This clause is usually included to help outline the allocation schedule out of the total shares attributed to each member. This includes the rules for withdrawal of assets (i.e. it’s a fixed schedule, owner’s draw, etc), compensation for personal income tax returns, and the permissible allowance from the total profits and expenses attributed to every member each year.
Organization, meetings, and voting
This section should focus on the type of management you choose for your company as well as the standard procedures for organizing meetings and the ways to notify members ahead of time. It should also outline the voting rights of all members and how many votes are required to make a decision. For instance, in some cases, companies adhere to the majority rule, while others accept changes following unanimous decisions only.
Changes of ownership and dissolution
Without setting your own rules for dismissing, replacing, and taking on members, you are taking a huge risk of letting your company be ruled by your state’s default laws. This is why it’s so crucial to describe each of these procedures in great detail. Aside from membership changes, you should also cover the transition of ownership such as inheritance or redistribution of shares as well as the steps that should be taken to oversee the dissolution of the entity.
Basic Provisions in an Operating Agreement
Although it’s technically up to you to decide what to include in this document, there are certain conventions that most owners follow to structure their agreements. More often than not, you will see the following points:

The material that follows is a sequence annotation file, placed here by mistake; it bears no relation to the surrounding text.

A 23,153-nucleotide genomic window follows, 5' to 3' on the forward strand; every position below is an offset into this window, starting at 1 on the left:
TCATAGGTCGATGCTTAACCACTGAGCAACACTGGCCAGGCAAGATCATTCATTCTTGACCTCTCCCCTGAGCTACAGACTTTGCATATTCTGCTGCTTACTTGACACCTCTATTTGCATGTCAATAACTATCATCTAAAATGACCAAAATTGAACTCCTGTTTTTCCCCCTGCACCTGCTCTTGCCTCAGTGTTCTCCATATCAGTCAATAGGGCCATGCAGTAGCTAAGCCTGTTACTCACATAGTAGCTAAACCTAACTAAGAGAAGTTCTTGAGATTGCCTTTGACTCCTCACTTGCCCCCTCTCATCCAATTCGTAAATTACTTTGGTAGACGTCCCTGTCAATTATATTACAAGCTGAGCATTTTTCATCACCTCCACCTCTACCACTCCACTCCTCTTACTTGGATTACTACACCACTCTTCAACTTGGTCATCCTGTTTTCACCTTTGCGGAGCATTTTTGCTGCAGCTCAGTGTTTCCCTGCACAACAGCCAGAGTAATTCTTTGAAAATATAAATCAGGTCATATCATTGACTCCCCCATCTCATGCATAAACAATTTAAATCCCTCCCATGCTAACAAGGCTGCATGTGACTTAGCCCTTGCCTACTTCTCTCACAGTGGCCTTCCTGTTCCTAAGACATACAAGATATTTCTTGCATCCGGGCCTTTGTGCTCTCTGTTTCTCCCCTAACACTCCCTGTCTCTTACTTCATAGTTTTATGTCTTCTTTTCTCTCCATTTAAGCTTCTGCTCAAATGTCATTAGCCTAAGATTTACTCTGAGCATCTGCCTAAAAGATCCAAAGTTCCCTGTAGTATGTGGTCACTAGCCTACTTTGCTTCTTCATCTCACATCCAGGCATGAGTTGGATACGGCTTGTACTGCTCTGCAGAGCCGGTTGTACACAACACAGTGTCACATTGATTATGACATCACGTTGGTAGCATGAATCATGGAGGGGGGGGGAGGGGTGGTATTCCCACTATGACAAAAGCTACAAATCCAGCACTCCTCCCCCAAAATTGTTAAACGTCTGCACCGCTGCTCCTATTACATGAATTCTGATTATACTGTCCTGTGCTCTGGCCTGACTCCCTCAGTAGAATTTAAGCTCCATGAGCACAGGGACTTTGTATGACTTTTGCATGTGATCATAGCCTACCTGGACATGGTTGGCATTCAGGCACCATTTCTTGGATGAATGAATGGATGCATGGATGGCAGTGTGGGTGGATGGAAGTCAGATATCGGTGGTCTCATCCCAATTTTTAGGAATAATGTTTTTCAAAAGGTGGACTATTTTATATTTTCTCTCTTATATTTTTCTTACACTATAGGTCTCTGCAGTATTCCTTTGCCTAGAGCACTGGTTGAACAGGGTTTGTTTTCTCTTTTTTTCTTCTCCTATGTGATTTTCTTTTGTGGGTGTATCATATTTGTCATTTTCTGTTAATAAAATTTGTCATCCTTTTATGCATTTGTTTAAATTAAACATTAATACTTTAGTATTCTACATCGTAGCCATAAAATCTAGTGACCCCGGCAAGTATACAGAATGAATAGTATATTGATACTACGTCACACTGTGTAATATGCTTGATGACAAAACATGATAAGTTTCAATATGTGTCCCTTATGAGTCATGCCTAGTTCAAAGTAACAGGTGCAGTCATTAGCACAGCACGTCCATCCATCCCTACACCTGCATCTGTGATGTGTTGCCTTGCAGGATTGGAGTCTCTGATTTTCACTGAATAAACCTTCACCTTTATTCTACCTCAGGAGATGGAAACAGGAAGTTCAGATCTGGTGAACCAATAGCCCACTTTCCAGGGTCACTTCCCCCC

- Entity’s name: This provision identifies the company’s legal name as well as its registered, mailing, and office addresses;
- Statement of intent: A section stating the participants’ intention for following the agreement’s regulations under the federal and state laws;
- Company’s purpose: Here you outline the goals of your enterprise, its long-term objectives, and the purpose of its existence;
- Taxation system: This can be filled in following the decision you make during the formation itself. Specifically, this provision describes the company’s tax duties—whether it’s taxed as a pass-through entity or as a corporation;
- Duration: If you wish to put a limit on your company’s existence, state its foundation and termination dates in this section or leave it perpetual by default;
- Membership qualification process: In this clause, you can outline how to qualify, accept, and train new members.